2018 to be observed as ‘thank-you-year’ to mark Tibetans’ 60th year in exile

October 10, 2017 10:51 pm0 commentsViews: 120
CTA president delivering the concluding remarks of the five-fifty forum on 8 October 2017. (Photo courtesy/ T Phende/DIIR)

CTA president delivering the concluding remarks of the five-fifty forum on 8 October 2017. (Photo courtesy/ T Phende/DIIR)

(TibetanReview.net, Oct10, 2017) – The Central Tibetan Administration (CTA) at Dharamshala, India, is to mark 2018 as ‘thank you year’ to express gratitude to “all our friends and supporters especially India” as “it will be exactly 60 years since His Holiness the Dalai Lama left Tibet for exile in India,” said the CTA on its Tibet.net website Oct 8. An announcement to commemorate the year was stated to have been made by President Lobsang Sangay of the CTA at the conclusion of a three-day, closed-door, international brainstorming forum held at Dharamshala.

The forum was stated to have seen participation by 185 “top political strategists, politicians, communication experts, activists, bloggers and writers” from 21 countries. More than 80 of those participants were stated to be non-Tibetans, but very few have been named in Tibet.net statements on the forum.

The Tibetan administration would look into all the recommendations made at the forum, which was meant to strengthen and revitalize the Tibetan movement for the next five or, as the case may be, 50 years, and try to formulate policies based on them, said the Oct 8 Tibet.net statement. The statement gave no indication of what any of those recommendations were. The participants were expected to confine their suggestions and recommendations within the precincts of the exile administration’s middle way approach of seeking autonomy, not independence, for Tibet.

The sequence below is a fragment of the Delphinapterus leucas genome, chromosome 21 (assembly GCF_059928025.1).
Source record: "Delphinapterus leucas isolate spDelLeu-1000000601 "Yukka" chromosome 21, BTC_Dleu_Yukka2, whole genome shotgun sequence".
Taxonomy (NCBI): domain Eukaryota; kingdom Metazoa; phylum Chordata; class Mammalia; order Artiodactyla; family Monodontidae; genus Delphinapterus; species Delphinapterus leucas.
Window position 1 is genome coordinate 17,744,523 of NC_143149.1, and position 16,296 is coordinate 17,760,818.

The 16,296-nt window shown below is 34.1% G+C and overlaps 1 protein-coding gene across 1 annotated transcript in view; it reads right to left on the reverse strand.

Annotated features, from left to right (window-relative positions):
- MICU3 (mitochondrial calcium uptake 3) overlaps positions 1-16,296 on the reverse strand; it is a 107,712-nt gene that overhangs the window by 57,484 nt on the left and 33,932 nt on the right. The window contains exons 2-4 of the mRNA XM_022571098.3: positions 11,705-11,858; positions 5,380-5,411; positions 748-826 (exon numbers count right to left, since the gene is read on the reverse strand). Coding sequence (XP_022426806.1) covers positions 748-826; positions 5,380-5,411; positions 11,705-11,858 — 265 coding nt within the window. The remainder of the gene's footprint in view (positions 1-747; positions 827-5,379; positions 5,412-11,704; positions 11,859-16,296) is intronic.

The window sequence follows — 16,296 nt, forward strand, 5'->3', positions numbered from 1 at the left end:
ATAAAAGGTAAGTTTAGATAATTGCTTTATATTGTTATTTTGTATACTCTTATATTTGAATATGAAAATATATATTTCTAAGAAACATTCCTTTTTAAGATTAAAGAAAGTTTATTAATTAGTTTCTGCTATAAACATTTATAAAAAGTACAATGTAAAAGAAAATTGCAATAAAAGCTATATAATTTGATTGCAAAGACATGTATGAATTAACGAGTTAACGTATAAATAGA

In this connection, Dr Sangay has said in his concluding remarks that the Tibetan administration headed by him was not against rangzen (independence) advocates per se, admitting that “rangzen is a historical fact of Tibet”. However, he was further quoted as saying, “some fringe elements criticising His Holiness the Dalai Lama on the pretext of advocating rangzen is unacceptable”. He has also indicated that the rangzen advocacy is a confrontational approach.

The Dalai Lama had initiated the middle way approach as a mutually beneficial solution to the Sino-Tibetan conflict and the exile administration has rallied behind it, introducing parliamentary resolutions, distributing a stream of publicity materials, holding seminars, and launching a campaign of education workshops on it across the exile Tibetan communities over the last few decades despite lack of any positive response from China, which has, in fact, ridiculed and rejected it repeatedly.

“We should keep in mind that there is no one who has done more for the Tibetan people and Tibet cause than His Holiness the Dalai Lama,” Dr Sangay has said while calling on “rangzen groups” to “make the distinction between these two things”.

He has referred to what he sees as the middle way’s greater potential to win support for the Tibet movement from the international community, saying, “Not only is the Middle Way more moderate and relevant, it also helps create spaces for engagement with governments and international bodies. An ideology based on confrontation will have few backers.”

The Five-Fifty Forum, as a Washington Post report Oct 8 put it, sought to chart a five-year plan for pursuing a return to dialogue and negotiations with China. If that’s unachievable, the Tibetans will plan for another 50 years of resistance to China’s occupation, systematic repression and attempted cultural genocide in Tibet, it added.

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